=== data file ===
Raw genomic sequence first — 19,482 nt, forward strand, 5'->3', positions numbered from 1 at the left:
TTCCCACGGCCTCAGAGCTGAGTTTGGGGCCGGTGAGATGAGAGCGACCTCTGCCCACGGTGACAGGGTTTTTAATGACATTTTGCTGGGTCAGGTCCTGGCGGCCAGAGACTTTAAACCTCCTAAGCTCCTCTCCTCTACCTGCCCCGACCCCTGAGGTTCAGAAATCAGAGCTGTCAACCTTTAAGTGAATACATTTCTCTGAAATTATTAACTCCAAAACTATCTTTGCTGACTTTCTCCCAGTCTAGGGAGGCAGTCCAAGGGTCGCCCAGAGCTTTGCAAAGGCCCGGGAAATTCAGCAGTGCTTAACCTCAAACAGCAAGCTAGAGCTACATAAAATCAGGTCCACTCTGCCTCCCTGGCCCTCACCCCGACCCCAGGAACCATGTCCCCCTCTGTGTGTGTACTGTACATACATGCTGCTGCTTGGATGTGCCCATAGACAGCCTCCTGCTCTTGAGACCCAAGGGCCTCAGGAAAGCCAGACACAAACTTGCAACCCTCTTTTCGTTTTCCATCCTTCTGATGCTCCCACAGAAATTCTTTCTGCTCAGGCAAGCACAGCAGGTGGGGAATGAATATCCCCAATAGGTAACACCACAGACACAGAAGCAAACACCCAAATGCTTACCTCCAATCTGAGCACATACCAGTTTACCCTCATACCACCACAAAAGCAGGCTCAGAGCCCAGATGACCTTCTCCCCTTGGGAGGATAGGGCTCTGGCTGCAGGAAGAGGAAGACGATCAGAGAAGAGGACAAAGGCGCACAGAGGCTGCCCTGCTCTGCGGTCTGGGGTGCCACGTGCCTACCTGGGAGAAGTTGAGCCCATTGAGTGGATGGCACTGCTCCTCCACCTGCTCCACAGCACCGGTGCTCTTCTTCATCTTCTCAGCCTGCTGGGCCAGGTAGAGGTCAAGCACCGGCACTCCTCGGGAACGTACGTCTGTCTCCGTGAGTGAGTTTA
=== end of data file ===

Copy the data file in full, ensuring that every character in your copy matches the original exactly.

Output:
Raw genomic sequence first — 19,482 nt, forward strand, 5'->3', positions numbered from 1 at the left:
TTCCCACGGCCTCAGAGCTGAGTTTGGGGCCGGTGAGATGAGAGCGACCTCTGCCCACGGTGACAGGGTTTTTAATGACATTTTGCTGGGTCAGGTCCTGGCGGCCAGAGACTTTAAACCTCCTAAGCTCCTCTCCTCTACCTGCCCCGACCCCTGAGGTTCAGAAATCAGAGCTGTCAACCTTTAAGTGAATACATTTCTCTGAAATTATTAACTCCAAAACTATCTTTGCTGACTTTCTCCCAGTCTAGGGAGGCAGTCCAAGGGTCGCCCAGAGCTTTGCAAAGGCCCGGGAAATTCAGCAGTGCTTAACCTCAAACAGCAAGCTAGAGCTACATAAAATCAGGTCCACTCTGCCTCCCTGGCCCTCACCCCGACCCCAGGAACCATGTCCCCCTCTGTGTGTGTACTGTACATACATGCTGCTGCTTGGATGTGCCCATAGACAGCCTCCTGCTCTTGAGACCCAAGGGCCTCAGGAAAGCCAGACACAAACTTGCAACCCTCTTTTCGTTTTCCATCCTTCTGATGCTCCCACAGAAATTCTTTCTGCTCAGGCAAGCACAGCAGGTGGGGAATGAATATCCCCAATAGGTAACACCACAGACACAGAAGCAAACACCCAAATGCTTACCTCCAATCTGAGCACATACCAGTTTACCCTCATACCACCACAAAAGCAGGCTCAGAGCCCAGATGACCTTCTCCCCTTGGGAGGATAGGGCTCTGGCTGCAGGAAGAGGAAGACGATCAGAGAAGAGGACAAAGGCGCACAGAGGCTGCCCTGCTCTGCGGTCTGGGGTGCCACGTGCCTACCTGGGAGAAGTTGAGCCCATTGAGTGGATGGCACTGCTCCTCCACCTGCTCCACAGCACCGGTGCTCTTCTTCATCTTCTCAGCCTGCTGGGCCAGGTAGAGGTCAAGCACCGGCACTCCTCGGGAACGTACGTCTGTCTCCGTGAGTGAGTTTA